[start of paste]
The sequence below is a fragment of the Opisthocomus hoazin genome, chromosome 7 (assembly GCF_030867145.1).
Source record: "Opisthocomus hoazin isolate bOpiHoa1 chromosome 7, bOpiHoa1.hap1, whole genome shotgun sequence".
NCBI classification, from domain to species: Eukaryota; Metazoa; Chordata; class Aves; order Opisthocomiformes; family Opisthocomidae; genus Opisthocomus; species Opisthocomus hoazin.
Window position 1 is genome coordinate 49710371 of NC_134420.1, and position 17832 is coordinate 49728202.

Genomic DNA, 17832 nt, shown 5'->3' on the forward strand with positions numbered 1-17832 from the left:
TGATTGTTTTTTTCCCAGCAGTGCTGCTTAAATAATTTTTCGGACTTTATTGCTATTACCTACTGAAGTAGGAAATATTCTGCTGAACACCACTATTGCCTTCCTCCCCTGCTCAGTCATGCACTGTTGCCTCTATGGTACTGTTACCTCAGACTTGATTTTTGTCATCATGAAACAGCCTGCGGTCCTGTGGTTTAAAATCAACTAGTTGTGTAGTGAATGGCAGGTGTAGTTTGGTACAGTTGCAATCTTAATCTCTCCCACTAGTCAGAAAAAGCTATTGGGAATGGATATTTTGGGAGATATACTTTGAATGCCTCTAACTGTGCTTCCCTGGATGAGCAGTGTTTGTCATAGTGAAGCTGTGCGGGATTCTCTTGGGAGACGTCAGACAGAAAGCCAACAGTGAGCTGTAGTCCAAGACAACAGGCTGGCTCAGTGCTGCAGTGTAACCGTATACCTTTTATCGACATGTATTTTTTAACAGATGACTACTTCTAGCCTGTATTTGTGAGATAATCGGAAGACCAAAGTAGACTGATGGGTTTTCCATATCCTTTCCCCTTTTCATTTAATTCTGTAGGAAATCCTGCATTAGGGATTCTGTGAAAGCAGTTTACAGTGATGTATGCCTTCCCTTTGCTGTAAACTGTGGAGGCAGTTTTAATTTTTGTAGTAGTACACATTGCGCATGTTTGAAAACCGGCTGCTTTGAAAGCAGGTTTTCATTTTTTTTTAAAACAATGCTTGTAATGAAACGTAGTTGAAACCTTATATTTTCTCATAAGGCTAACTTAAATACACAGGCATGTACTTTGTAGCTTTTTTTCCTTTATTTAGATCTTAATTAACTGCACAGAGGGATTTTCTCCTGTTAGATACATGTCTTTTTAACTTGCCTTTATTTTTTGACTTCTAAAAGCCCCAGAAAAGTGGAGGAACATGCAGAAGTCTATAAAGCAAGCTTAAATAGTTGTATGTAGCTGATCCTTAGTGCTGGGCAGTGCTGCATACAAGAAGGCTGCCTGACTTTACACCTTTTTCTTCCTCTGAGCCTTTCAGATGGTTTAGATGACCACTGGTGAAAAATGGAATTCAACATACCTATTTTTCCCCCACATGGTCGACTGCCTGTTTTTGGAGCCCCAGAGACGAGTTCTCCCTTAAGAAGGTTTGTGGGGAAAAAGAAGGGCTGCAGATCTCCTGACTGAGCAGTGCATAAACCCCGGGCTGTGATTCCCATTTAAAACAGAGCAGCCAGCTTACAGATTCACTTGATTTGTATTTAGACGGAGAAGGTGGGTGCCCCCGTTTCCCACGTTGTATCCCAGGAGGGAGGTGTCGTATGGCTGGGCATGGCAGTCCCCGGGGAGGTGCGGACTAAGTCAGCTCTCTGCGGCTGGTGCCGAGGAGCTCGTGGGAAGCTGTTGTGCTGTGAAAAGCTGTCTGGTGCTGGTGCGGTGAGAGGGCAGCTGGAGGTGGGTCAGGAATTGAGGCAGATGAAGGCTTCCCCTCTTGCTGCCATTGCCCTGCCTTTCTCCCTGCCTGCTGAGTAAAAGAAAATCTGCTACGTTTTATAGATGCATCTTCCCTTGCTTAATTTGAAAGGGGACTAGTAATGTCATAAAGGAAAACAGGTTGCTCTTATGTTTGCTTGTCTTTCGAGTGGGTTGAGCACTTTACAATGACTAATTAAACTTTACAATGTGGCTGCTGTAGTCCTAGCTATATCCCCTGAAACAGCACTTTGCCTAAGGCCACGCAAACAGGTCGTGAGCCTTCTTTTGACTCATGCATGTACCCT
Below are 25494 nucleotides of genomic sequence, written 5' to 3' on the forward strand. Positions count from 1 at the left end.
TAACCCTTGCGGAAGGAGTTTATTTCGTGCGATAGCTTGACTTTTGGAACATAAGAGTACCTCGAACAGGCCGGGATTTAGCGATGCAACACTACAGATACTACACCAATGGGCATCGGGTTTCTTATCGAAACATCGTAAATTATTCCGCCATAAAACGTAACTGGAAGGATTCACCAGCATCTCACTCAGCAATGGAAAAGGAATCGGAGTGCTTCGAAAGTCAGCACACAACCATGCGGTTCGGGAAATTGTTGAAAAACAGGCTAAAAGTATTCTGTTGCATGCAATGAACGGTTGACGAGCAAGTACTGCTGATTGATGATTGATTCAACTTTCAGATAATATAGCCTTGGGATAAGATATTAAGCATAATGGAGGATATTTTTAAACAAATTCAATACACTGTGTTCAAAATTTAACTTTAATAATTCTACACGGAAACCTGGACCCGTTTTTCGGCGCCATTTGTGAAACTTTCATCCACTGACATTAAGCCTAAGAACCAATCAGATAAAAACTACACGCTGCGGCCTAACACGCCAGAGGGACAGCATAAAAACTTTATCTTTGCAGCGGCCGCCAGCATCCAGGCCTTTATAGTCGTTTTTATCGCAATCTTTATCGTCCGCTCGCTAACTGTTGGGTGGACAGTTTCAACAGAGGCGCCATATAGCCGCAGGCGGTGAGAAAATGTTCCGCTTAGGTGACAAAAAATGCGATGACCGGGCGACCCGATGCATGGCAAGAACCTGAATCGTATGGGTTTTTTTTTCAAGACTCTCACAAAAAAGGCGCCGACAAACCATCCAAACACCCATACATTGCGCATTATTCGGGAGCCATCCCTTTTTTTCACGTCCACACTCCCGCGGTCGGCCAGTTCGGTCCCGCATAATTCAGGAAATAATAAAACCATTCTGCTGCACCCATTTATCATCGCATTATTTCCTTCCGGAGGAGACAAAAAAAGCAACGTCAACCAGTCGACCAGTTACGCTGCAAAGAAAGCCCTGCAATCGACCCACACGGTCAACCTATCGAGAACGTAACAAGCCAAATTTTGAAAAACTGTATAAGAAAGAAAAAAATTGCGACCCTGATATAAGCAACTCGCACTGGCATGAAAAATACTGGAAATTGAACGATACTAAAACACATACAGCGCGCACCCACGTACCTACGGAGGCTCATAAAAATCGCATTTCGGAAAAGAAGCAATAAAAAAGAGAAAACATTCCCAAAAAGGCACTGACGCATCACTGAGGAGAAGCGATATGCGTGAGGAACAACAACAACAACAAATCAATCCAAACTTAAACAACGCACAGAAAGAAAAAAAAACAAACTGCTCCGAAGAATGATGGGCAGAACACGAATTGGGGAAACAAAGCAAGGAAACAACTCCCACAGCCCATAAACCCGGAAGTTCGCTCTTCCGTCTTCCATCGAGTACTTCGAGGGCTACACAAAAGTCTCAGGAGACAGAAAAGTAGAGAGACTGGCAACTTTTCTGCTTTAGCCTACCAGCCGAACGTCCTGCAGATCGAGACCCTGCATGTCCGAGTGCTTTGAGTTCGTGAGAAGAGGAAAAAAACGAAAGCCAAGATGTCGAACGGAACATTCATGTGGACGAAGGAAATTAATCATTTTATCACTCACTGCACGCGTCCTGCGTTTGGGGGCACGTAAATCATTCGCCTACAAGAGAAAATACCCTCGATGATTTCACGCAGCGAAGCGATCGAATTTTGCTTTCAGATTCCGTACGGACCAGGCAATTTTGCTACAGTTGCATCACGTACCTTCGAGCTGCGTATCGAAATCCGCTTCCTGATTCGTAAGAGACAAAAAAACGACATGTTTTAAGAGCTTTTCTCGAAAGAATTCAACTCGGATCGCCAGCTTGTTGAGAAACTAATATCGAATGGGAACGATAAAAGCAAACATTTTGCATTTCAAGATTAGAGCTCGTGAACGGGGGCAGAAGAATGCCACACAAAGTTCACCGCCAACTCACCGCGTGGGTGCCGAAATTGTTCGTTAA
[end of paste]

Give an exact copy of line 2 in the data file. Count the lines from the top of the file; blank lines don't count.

Source record: "Opisthocomus hoazin isolate bOpiHoa1 chromosome 7, bOpiHoa1.hap1, whole genome shotgun sequence".